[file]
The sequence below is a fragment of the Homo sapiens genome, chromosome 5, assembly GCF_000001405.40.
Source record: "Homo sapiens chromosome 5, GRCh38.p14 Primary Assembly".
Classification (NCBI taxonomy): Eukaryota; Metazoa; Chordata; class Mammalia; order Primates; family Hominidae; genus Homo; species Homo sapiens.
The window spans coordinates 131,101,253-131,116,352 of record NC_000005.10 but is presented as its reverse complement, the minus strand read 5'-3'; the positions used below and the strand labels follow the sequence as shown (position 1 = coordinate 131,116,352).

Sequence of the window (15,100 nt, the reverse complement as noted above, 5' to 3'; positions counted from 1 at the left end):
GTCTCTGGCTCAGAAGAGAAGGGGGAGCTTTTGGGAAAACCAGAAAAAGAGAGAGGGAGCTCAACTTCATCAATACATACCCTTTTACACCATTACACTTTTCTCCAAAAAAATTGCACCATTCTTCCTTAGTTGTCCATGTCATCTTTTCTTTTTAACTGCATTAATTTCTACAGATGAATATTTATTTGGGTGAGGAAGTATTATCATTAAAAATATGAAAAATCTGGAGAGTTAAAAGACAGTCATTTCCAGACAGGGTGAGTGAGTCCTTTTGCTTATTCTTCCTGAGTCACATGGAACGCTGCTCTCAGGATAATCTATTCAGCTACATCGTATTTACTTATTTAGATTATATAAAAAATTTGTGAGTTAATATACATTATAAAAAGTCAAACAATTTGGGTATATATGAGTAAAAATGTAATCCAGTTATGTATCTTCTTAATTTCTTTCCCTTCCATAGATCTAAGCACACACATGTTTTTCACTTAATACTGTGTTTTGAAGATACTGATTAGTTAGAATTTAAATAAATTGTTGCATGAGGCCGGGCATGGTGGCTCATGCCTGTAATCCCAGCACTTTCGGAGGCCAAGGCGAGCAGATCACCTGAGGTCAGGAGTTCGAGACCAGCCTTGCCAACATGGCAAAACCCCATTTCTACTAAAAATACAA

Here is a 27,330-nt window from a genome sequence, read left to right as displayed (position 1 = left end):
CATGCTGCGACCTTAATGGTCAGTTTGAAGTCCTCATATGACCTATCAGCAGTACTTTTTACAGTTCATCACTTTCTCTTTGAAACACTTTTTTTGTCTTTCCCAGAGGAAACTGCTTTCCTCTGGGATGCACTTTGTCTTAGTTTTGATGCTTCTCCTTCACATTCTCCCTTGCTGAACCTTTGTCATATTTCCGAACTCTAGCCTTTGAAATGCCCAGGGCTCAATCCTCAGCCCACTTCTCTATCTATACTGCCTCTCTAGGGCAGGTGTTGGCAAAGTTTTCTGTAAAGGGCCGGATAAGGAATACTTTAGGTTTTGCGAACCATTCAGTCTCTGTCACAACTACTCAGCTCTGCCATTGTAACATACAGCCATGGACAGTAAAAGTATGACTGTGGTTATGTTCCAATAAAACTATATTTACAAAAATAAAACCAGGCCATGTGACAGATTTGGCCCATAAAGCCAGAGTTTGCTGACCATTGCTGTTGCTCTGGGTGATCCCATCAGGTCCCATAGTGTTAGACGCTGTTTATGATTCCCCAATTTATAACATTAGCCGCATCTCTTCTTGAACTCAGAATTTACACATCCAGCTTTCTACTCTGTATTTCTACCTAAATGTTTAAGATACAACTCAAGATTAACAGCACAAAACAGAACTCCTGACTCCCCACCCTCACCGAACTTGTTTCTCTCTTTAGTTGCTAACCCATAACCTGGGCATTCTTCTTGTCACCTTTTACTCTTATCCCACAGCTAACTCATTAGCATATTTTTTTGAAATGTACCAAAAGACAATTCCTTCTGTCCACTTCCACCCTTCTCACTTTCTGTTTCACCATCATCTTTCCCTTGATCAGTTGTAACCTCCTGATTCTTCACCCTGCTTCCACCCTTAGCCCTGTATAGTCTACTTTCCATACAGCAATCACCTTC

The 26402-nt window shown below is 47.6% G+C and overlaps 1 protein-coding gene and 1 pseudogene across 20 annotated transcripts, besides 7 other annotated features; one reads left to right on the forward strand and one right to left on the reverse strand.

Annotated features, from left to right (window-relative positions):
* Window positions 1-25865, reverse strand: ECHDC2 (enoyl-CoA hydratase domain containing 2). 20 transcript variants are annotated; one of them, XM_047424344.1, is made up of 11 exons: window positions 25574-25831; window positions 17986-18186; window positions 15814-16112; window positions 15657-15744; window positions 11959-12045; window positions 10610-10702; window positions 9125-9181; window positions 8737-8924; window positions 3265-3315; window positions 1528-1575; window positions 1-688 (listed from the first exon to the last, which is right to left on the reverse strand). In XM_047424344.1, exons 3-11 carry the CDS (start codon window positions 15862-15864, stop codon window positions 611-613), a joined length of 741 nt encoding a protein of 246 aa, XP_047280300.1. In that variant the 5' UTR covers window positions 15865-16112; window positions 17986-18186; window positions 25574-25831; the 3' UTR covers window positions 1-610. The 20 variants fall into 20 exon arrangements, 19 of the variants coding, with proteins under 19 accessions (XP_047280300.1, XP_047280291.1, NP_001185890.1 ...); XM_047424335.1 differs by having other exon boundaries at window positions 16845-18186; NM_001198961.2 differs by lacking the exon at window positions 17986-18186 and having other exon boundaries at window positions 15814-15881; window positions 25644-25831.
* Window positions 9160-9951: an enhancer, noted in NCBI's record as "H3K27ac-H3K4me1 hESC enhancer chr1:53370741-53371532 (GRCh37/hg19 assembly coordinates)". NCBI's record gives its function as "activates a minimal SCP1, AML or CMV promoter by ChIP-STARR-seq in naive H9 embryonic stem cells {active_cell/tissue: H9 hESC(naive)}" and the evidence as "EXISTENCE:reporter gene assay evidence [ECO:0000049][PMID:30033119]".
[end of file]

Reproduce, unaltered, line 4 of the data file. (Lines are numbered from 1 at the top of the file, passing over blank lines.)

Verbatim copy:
The window spans coordinates 131,101,253-131,116,352 of record NC_000005.10 but is presented as its reverse complement, the minus strand read 5'-3'; the positions used below and the strand labels follow the sequence as shown (position 1 = coordinate 131,116,352).